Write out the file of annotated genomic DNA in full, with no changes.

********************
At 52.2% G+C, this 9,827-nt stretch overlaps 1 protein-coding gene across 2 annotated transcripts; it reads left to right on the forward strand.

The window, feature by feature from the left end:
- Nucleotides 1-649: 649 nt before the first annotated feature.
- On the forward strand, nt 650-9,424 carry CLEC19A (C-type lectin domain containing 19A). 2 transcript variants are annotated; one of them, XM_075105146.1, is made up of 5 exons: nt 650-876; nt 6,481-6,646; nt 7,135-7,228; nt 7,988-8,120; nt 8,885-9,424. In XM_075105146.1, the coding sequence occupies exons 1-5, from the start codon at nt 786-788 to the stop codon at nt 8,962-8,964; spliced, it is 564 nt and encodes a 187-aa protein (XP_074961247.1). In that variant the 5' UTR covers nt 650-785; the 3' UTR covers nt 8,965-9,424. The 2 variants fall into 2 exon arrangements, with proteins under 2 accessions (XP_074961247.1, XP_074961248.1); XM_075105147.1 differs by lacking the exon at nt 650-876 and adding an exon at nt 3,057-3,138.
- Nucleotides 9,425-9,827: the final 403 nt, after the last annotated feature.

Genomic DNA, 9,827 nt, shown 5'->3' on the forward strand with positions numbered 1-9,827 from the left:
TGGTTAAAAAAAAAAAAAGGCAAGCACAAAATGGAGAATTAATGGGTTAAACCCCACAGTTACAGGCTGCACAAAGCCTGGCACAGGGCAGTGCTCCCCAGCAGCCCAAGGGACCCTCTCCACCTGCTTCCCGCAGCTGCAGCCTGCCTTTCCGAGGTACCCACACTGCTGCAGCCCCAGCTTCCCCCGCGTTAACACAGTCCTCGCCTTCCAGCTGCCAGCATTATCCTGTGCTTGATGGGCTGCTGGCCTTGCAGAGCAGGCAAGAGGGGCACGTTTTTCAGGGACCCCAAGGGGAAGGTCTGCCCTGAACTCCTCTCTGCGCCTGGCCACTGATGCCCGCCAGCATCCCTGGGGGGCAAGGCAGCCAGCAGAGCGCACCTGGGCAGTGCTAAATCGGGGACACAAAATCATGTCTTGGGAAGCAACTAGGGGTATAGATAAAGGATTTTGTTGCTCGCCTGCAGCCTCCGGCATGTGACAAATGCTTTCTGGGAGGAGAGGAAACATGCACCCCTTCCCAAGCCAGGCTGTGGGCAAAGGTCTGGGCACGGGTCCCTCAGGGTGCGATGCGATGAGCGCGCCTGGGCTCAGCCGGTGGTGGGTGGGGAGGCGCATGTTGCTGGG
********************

At 52.2% G+C, this 9,827-nt stretch overlaps 1 protein-coding gene across 2 annotated transcripts; it reads left to right on the forward strand.

The window, feature by feature from the left end:
- Nucleotides 1-649: 649 nt before the first annotated feature.
- On the forward strand, nt 650-9,424 carry CLEC19A (C-type lectin domain containing 19A). 2 transcript variants are annotated; one of them, XM_075105146.1, is made up of 5 exons: nt 650-876; nt 6,481-6,646; nt 7,135-7,228; nt 7,988-8,120; nt 8,885-9,424. In XM_075105146.1, the coding sequence occupies exons 1-5, from the start codon at nt 786-788 to the stop codon at nt 8,962-8,964; spliced, it is 564 nt and encodes a 187-aa protein (XP_074961247.1). In that variant the 5' UTR covers nt 650-785; the 3' UTR covers nt 8,965-9,424. The 2 variants fall into 2 exon arrangements, with proteins under 2 accessions (XP_074961247.1, XP_074961248.1); XM_075105147.1 differs by lacking the exon at nt 650-876 and adding an exon at nt 3,057-3,138.
- Nucleotides 9,425-9,827: the final 403 nt, after the last annotated feature.

Genomic DNA, 9,827 nt, shown 5'->3' on the forward strand with positions numbered 1-9,827 from the left:
TGGTTAAAAAAAAAAAAAGGCAAGCACAAAATGGAGAATTAATGGGTTAAACCCCACAGTTACAGGCTGCACAAAGCCTGGCACAGGGCAGTGCTCCCCAGCAGCCCAAGGGACCCTCTCCACCTGCTTCCCGCAGCTGCAGCCTGCCTTTCCGAGGTACCCACACTGCTGCAGCCCCAGCTTCCCCCGCGTTAACACAGTCCTCGCCTTCCAGCTGCCAGCATTATCCTGTGCTTGATGGGCTGCTGGCCTTGCAGAGCAGGCAAGAGGGGCACGTTTTTCAGGGACCCCAAGGGGAAGGTCTGCCCTGAACTCCTCTCTGCGCCTGGCCACTGATGCCCGCCAGCATCCCTGGGGGGCAAGGCAGCCAGCAGAGCGCACCTGGGCAGTGCTAAATCGGGGACACAAAATCATGTCTTGGGAAGCAACTAGGGGTATAGATAAAGGATTTTGTTGCTCGCCTGCAGCCTCCGGCATGTGACAAATGCTTTCTGGGAGGAGAGGAAACATGCACCCCTTCCCAAGCCAGGCTGTGGGCAAAGGTCTGGGCACGGGTCCCTCAGGGTGCGATGCGATGAGCGCGCCTGGGCTCAGCCGGTGGTGGGTGGGGAGGCGCATGTTGCTGGG